It’s time to add a couple helper methods.
Helper methods simplify the code we’ve written by abstracting and labeling chunks of code into a new function. Here’s an example:
# Adding "!" without a helper saying = "I love helper methods" exclamation = saying + "!" # Adding "!" with a helper def add_exclamation_to_string(str): return str + "!" exclamation2 = add_exclamation_to_string("I love helper methods")
This might seem like a silly example, but think about the benefit of the
- The name tells us what this function does. Without a helper, we’d need to read the code to understand its meaning.
- The function lets us repeat this behavior. Without a helper, we’d need to keep rewriting the same code!
First, we want one that checks if our stack has room for more items. We can use this in
.push() to guard against pushing items to our stack when it’s full.
Second, it’s helpful to have a method that checks if the stack is empty…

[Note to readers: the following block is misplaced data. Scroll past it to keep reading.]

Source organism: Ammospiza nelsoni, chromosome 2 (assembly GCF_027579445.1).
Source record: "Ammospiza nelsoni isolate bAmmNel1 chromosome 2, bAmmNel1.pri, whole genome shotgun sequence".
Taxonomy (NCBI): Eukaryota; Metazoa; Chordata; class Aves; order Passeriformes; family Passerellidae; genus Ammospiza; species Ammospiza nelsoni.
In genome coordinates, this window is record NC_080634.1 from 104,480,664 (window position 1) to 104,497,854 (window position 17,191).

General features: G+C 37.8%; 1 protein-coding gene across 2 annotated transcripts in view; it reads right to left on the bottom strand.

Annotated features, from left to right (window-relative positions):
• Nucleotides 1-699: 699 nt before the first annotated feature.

Define a new method
Stack. The method should return
self.limit is greater than
Go back to your
.push() method — we need to make sure we’re keeping track of our stack size when we add new items. At the end of your method body, increment
Now add an
if clause at the top of
.push() that checks if your stack has space (using your newly created helper method).
- If there’s space, the rest of the body of the method should execute.
- If there’s no space, we want to print a message letting users know that the stack is already full. Something like “All out of space!” should be good.
Finally, let’s define a new method
The method should return
True if the stack’s
Anywhere we’ve written
if self.size > 0: can now be replaced with
if not self.is_empty().